Sometimes a boss is simply a homewrecker. (Oh dear, Kathy’s character has become a lord after pretending to be the real lord as a disguise. Unforgivable behaviour.)

None of that is to say that Damien Jackson is not a nice person. He’s a very nice person who – despite the worst of his skills – was not meant to be the Dilemma Art Director at the South Sydney Football Club. And, as we know, his life doesn’t revolve around discipline, or being far, far less interesting than his job at the Dilemma.

Which is what gets us to Damien Jackson’s high-water mark at the Rabbitohs this week.

First and foremost is the agony of watching a player gradually lose control of his own players at the referee’s suggestion. You can become nervous walking away from referees in the heat of a game. Fear is a part of being a footballer, it’s part of getting called out for your poor behaviour, particularly out of respect for what is an essentially unyielding union.

And you might want to take a look at how the now-appointed NRL chief operating officer David Gallop has been handling Damien Jackson.

Following his public removal in July, and another at the end of August, there has been a lot of talk about whether or not the Rabbitohs were indeed the unhappy heirs of a management union, which was genuinely confident in their man to overcome the ill-control which duly ensued.

Yes, it will be a battle in the next week to win the support of its executive (in which, unlike the Employment Relations Authority, the NRL Players’ Association has voted to stand its ground), but that doesn’t mean the long-term effects of having that fanatical zealot as the team’s only Art Director are in serious doubt. As one member of the HSPA executive says, it probably is the other way around. Damien Jackson may find himself operating somewhere other than the NRL, rather than at Souths, next year. Or there may be another wave of player discipline from leading clubs, which may ultimately benefit the high-profile Rabbitohs in the long run.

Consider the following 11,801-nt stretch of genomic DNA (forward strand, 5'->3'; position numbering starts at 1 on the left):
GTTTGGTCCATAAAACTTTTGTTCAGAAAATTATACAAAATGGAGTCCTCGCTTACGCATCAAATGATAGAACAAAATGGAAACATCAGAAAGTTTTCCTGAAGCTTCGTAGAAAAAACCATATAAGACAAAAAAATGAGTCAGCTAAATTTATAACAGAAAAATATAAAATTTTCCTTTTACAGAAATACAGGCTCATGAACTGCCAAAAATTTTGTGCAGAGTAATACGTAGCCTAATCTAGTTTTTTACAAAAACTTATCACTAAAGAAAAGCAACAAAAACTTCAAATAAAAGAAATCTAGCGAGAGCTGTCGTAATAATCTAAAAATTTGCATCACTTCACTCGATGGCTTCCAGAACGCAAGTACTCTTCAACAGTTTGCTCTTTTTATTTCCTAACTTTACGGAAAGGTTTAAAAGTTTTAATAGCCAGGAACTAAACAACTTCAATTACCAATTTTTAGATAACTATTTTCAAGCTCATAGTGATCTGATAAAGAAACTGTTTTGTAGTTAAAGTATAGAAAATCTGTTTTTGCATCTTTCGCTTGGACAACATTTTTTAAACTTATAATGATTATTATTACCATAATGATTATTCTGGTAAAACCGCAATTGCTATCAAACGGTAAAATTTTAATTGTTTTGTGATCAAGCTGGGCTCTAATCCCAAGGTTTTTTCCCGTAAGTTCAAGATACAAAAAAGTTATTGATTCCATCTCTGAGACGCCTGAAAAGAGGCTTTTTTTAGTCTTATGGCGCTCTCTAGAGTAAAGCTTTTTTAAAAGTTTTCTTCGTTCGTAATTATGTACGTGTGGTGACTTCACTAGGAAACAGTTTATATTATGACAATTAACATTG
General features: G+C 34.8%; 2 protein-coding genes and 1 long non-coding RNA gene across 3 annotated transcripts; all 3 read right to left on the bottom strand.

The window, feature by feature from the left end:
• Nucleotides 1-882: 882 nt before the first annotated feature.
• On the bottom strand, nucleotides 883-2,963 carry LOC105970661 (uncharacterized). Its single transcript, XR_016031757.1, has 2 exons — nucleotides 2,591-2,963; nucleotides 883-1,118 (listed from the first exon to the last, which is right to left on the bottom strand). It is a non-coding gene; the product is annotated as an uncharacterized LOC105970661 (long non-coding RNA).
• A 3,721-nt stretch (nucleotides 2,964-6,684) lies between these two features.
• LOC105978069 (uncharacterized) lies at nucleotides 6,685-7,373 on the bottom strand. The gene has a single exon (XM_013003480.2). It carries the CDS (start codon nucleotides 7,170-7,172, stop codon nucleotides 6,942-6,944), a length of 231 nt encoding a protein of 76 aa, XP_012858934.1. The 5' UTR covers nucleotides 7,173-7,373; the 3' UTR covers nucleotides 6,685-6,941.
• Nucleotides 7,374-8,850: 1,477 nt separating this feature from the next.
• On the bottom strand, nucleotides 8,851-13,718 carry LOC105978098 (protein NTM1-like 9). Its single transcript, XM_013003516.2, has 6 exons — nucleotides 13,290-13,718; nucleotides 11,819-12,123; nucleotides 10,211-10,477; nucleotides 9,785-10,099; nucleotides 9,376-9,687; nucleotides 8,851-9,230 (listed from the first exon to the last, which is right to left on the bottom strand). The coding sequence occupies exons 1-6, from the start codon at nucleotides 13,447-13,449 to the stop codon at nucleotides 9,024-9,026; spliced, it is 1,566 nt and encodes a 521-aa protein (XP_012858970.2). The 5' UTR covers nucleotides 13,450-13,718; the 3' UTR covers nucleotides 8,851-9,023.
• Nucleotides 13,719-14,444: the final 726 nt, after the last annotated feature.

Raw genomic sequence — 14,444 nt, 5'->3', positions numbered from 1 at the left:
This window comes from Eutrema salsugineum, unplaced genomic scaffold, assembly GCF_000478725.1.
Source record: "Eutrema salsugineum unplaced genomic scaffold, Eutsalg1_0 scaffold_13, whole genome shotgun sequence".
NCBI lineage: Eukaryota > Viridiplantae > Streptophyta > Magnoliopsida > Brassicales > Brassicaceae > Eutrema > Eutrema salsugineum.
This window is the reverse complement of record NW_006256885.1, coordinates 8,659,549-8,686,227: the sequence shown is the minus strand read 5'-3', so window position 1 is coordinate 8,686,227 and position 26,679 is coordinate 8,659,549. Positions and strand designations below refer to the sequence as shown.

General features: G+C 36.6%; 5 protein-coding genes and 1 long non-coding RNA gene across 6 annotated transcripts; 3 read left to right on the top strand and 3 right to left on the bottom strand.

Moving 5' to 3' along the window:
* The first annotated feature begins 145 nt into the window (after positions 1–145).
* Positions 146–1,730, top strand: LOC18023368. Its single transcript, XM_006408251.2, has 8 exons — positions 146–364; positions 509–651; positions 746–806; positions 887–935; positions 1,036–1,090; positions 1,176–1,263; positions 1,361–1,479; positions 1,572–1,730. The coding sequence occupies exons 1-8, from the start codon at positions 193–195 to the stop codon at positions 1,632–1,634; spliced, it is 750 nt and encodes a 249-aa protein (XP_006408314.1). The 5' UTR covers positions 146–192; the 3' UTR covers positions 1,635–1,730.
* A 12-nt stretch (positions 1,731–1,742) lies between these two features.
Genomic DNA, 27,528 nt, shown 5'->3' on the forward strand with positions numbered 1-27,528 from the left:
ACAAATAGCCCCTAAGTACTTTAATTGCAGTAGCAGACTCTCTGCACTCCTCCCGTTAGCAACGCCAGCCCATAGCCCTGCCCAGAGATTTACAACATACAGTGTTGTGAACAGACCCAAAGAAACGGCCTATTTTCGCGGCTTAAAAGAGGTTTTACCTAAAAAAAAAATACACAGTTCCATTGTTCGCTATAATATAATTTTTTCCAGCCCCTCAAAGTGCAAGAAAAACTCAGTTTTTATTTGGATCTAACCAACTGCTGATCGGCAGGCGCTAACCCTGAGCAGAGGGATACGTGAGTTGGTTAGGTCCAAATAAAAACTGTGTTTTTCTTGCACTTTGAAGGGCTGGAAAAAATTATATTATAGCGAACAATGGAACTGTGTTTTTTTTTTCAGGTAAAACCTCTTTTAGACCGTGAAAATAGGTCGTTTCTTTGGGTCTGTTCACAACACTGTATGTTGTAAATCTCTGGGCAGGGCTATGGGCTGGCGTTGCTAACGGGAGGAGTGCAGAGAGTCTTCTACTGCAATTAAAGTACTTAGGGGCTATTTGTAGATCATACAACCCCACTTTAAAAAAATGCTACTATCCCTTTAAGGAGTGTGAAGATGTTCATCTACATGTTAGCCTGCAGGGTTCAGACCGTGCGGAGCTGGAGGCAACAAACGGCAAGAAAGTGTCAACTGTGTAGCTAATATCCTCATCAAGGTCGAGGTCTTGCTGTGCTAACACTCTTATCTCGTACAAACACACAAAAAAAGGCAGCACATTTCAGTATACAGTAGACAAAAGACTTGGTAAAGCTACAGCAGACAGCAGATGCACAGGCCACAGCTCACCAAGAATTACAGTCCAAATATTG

There is, however, one small detail in the 2017 season that is less certain. And it goes back to last year. It has led the Three Minute Initiative to look again at ways to prevent player’s naughty boy antics from ultimately getting out of hand. The problem being, some of the tackles tackle – almost invariably from the inside and by back straight men, at times – do not have maximum impact on the game.

More to the point, some of the collisions seem to be causing players with age-problems with respect to concussions, not only from the old school of line-bumping through chippy knees, but also from the sort of cheapening of the football which was once to be enjoyed from the step of the defenders via fingerheads.

These last two paragraphs are from a column in Football Weekly, their current spin on just how significant Damien Jackson’s haircut will be for Souths.

It will probably be the one and only piece of the three-man commissions which took aim at the football like this, that will not be welcomed by the player. Will he be on their seats, answering questions about Damien Jackson’s hair?